Quality and Safety Measures in the Contemporary Nursing Science

Introduction

Nursing science has advanced extensively over the past few decades due to the introduction of innovative technologies, the creation of new theories, and the identification of other tools that allow improving patient outcomes. Among the key changes, the shift toward quality combined with sustainability should be deemed as the step that marked a new era in nursing. The recent concern for the quality of care and especially the focus on sustainability can be seen as the endeavor to promote cross-disciplinary collaboration and, therefore, an essential aspect of making patient outcomes better. By following the idea of sustainability, contemporary nursing science has built the platform for transdisciplinary cooperation and the rise in patient safety rates.

Quality and Safety Measures in Nursing Science Today

Due to the necessity for nurses to address a wide variety of health concerns and target a very diverse demographic, the concepts of quality and safety are frequently environment- and patient-specific. However, there are general principles of quality and safety applied to the nursing science context. At present, the phenomenon of quality in nursing science is typically defined as the provision of timely and effective services to patients (Edvardsson, Watt, & Pearce, 2017).

In other words, quality is characterized by the speed of service delivery and the effects that the proposed measures produce. Safety, in turn, is regarded as the ability to prevent any harm to patients (Rabelo-Silva et al., 2017). Patient safety includes both physical well-being and the security of patients’ personal information.

At present, the efforts of raising quality and safety measures have a profound impact on the development of nursing science. Specifically, new tools for managing the needs of patients allow addressing health concerns not only on a personal level but also on a community level and even a nationwide scale (Edvardsson et al., 2017). As a result, modern nursing science advances, with innovative measures for handling health issues faced by vulnerable groups being created regularly.

Similarly, the emphasis on safety leads to the exploration of new areas in nursing science, especially in regard to innovative technologies. With the introduction of Electronic Health Records (EHR), healthcare organizations have managed to set all patients’ data in order (Rabelo-Silva et al., 2017). However, alongside the identified improvement, the threat to patients’ privacy emerged. Therefore, innovations in safety, as well as the emergence of new opportunities and threats, move the nursing science forward, encouraging unceasing progress.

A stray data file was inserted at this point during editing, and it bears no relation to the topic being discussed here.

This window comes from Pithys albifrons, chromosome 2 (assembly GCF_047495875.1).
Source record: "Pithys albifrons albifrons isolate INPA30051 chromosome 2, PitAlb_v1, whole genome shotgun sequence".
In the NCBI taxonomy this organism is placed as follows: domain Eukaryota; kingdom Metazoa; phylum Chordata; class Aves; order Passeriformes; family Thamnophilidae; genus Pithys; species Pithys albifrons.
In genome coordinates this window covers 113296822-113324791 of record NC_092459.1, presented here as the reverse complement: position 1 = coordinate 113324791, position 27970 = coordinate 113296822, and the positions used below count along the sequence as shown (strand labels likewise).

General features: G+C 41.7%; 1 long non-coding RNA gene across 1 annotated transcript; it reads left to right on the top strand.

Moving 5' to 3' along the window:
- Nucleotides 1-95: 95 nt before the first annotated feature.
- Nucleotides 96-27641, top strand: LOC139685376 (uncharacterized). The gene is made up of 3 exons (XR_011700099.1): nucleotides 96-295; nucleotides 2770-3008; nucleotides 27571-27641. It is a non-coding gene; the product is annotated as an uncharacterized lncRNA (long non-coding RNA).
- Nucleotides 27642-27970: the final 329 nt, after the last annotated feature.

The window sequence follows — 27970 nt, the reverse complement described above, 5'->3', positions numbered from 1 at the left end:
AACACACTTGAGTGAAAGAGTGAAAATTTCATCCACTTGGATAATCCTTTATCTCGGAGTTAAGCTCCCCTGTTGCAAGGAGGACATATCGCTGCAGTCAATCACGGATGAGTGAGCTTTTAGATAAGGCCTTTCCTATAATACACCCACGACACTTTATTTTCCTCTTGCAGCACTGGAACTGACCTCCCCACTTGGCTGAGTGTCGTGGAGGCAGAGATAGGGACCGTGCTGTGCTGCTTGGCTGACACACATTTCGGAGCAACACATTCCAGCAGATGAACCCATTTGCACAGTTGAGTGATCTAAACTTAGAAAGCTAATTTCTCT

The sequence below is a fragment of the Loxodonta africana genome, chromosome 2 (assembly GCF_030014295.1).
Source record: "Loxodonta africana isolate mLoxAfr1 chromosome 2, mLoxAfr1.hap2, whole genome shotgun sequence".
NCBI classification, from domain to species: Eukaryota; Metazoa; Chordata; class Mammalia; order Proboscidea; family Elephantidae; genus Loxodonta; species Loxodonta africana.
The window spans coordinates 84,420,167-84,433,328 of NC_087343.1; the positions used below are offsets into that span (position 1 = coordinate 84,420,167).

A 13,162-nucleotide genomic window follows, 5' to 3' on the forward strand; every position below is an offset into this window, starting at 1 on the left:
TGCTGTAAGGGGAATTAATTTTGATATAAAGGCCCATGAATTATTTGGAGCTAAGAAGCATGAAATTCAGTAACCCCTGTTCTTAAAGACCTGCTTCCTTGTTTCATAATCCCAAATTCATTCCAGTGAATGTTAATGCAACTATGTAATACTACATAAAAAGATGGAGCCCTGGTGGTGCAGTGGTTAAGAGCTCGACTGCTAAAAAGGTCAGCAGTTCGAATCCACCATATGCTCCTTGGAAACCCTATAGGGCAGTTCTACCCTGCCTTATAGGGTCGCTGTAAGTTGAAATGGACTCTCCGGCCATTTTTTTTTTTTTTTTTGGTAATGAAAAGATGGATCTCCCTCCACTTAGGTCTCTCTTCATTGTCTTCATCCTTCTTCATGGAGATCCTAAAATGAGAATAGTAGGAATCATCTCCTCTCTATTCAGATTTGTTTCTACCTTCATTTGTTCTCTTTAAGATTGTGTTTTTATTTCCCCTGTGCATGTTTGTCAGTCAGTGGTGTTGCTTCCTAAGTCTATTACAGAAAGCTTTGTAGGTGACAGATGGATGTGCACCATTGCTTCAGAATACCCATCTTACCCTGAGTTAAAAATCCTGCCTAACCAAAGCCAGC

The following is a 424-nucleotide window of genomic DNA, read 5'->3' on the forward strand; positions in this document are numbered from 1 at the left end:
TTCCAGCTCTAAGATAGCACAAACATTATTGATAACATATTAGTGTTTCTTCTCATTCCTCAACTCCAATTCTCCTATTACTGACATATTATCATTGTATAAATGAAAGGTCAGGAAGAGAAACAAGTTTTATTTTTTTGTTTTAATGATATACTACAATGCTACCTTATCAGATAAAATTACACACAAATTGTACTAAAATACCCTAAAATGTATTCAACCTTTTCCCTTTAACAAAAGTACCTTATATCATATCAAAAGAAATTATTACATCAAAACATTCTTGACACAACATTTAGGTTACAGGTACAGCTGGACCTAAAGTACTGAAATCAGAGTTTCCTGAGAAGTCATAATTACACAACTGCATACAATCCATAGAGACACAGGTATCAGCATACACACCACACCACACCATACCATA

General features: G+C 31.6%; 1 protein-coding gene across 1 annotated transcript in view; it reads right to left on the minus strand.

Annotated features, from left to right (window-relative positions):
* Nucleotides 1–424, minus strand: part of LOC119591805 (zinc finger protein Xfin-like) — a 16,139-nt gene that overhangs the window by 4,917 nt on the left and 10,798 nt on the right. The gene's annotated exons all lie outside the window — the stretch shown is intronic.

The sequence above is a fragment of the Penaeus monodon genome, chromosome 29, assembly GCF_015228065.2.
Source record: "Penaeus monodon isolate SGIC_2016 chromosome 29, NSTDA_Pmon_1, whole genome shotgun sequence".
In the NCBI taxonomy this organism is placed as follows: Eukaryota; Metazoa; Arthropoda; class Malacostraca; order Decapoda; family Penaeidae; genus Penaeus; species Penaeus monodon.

Applying Quality and Safety Measures in Nursing Science: An Example

Numerous means of introducing the concepts of quality and safety into the realm of nursing science have been undertaken so far. IT tools have been incorporated into patients’ data management and especially the identification of health concerns after the transfer of patients from the environment of a healthcare facility to the home setting (Adam, Osborne, & Welch, 2017). However, when defining some of the most recent changes in the quality and safety measurement in nursing, one has to mention the idea of voluntary public reporting that has been introduced lately.

The data received from patients has informed recent decisions, including the need to explain to patients the impact that medications produce on them and the necessity to maintain patient-nurse communication (Cho, Mark, Knafl, Chang, & Yoon, 2017). The specified scenario is a perfect example of how quality and safety measures can be applied to nursing science. By using an evidence-based approach and receiving information directly from patients, one can determine the problems that people have with nursing services. As a result, strategies for improving nursing care can be designed.

One should admit that the described example of applying safety and quality measures in nursing is far from being flawless. For instance, by relying completely on the data provided by patients, it may eventually suffer from biased opinions. Nevertheless, it is critical to understand what causes dissatisfaction and nurse-patient communication problems currently to improve the existing services and promote well-being across communities. The resulting change in perspective will help to promote quality and safety.

In addition, the significance of nurse education and the acquisition of new competencies has risen recently. For example, the use of standardization in the nursing setting has affected the efficacy of care and allowed studying the methods of reducing medical errors in healthcare (Ausserhofer et al., 2016). The transfer to the idea of standardization has its problems, particularly the rigid framework that may impede the implementation of a patient-specific approach. However, it is also beneficial for the rearrangement of the existing nursing science principles and their further improvement. Particularly, by introducing rigid guidelines, one will reduce the threat of a medical error and organize the workflow, setting priorities in line.